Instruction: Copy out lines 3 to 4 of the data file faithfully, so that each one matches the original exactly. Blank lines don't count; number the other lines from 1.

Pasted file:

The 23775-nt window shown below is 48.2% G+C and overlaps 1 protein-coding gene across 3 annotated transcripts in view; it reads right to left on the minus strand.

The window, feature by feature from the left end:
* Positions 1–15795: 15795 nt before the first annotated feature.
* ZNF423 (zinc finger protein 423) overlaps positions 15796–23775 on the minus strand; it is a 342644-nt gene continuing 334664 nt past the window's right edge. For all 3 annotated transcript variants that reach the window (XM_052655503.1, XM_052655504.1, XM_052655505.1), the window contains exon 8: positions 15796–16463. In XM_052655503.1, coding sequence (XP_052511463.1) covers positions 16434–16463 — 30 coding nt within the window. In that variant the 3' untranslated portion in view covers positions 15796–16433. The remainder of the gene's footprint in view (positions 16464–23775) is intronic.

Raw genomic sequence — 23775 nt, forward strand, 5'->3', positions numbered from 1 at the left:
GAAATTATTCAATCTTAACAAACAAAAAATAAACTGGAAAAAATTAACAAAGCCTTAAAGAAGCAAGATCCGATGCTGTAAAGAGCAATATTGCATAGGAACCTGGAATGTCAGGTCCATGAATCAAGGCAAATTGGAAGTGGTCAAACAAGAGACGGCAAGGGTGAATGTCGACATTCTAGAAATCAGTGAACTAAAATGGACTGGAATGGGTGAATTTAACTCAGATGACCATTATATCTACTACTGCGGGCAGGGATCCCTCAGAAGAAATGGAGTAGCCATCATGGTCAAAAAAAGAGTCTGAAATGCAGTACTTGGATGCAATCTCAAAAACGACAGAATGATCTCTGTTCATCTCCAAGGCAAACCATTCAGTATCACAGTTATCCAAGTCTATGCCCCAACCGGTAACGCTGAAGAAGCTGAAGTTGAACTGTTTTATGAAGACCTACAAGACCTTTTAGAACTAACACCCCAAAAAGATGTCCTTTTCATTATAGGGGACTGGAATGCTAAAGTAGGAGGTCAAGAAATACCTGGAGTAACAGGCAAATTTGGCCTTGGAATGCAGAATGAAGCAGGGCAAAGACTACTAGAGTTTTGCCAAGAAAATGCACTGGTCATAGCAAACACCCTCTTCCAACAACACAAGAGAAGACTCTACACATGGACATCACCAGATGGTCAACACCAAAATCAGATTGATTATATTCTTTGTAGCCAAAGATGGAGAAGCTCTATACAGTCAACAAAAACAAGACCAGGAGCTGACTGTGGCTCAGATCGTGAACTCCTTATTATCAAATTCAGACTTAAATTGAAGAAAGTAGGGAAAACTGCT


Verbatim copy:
* Positions 1–15795: 15795 nt before the first annotated feature.
* ZNF423 (zinc finger protein 423) overlaps positions 15796–23775 on the minus strand; it is a 342644-nt gene continuing 334664 nt past the window's right edge. For all 3 annotated transcript variants that reach the window (XM_052655503.1, XM_052655504.1, XM_052655505.1), the window contains exon 8: positions 15796–16463. In XM_052655503.1, coding sequence (XP_052511463.1) covers positions 16434–16463 — 30 coding nt within the window. In that variant the 3' untranslated portion in view covers positions 15796–16433. The remainder of the gene's footprint in view (positions 16464–23775) is intronic.